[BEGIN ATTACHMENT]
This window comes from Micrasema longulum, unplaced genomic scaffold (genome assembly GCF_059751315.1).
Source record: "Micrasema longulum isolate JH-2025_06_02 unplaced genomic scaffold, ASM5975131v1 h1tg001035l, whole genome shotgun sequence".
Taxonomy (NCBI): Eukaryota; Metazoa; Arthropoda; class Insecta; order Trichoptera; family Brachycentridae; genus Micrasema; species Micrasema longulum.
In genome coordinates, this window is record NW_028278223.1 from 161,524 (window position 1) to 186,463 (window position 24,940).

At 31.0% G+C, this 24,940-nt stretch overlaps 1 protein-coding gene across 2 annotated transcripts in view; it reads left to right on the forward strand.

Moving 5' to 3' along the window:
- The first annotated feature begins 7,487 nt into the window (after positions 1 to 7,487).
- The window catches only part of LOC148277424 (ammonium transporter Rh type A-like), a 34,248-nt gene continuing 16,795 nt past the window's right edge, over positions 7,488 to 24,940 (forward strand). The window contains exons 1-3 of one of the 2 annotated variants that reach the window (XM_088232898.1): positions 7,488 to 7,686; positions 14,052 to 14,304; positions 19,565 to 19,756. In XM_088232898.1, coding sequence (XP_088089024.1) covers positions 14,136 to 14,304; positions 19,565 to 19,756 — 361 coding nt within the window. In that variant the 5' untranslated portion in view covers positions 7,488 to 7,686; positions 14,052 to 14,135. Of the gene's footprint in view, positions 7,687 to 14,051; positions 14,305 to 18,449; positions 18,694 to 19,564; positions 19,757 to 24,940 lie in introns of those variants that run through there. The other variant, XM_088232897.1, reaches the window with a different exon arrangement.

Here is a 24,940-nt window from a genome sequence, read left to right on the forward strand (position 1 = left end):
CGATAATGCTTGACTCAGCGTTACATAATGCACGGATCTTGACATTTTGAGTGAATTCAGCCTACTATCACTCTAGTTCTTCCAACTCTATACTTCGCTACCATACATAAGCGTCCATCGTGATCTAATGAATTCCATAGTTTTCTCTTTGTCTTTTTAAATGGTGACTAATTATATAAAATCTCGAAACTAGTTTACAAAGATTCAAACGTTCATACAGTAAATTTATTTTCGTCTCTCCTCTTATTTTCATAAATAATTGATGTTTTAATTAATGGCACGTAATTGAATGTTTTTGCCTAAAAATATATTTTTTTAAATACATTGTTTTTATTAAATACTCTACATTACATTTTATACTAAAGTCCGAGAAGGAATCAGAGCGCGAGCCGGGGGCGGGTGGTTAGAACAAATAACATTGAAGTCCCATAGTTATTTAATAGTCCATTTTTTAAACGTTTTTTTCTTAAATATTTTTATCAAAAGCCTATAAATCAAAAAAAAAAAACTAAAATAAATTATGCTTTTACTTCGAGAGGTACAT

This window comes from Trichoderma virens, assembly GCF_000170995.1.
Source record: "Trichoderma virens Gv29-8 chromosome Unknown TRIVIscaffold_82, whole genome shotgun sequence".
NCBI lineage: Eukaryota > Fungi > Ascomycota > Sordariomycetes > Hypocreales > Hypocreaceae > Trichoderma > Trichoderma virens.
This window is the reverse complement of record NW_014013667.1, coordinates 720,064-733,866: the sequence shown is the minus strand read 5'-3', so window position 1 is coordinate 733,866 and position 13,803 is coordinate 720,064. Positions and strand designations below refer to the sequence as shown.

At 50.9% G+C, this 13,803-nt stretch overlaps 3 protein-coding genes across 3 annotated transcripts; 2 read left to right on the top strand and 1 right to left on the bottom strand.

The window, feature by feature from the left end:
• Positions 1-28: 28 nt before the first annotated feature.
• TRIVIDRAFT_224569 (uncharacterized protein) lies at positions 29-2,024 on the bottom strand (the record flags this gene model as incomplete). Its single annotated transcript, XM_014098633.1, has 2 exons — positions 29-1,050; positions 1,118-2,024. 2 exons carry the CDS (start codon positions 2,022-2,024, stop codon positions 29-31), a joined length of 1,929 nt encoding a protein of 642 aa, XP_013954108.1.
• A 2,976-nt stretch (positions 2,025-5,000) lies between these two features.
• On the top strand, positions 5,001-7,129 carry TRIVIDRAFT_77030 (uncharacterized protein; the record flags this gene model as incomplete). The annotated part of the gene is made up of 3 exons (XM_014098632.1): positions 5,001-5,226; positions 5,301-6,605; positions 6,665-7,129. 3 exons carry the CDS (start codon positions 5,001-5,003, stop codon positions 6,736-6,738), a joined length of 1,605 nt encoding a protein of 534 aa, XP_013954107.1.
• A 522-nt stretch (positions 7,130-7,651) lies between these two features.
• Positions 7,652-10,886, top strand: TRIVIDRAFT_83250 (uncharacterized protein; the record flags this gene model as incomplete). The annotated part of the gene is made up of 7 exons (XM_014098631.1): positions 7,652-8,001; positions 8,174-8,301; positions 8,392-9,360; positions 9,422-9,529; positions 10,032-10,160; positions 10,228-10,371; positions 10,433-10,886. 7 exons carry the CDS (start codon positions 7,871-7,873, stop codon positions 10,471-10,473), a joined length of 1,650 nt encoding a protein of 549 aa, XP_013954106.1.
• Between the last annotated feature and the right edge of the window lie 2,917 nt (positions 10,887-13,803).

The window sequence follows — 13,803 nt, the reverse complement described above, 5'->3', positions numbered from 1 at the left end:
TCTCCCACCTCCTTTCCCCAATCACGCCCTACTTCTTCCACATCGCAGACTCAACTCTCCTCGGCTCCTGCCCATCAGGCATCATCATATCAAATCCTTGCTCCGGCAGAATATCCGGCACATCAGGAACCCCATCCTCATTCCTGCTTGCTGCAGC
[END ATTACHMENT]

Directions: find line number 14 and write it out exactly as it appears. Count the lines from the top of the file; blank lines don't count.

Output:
This window is the reverse complement of record NW_014013667.1, coordinates 720,064-733,866: the sequence shown is the minus strand read 5'-3', so window position 1 is coordinate 733,866 and position 13,803 is coordinate 720,064. Positions and strand designations below refer to the sequence as shown.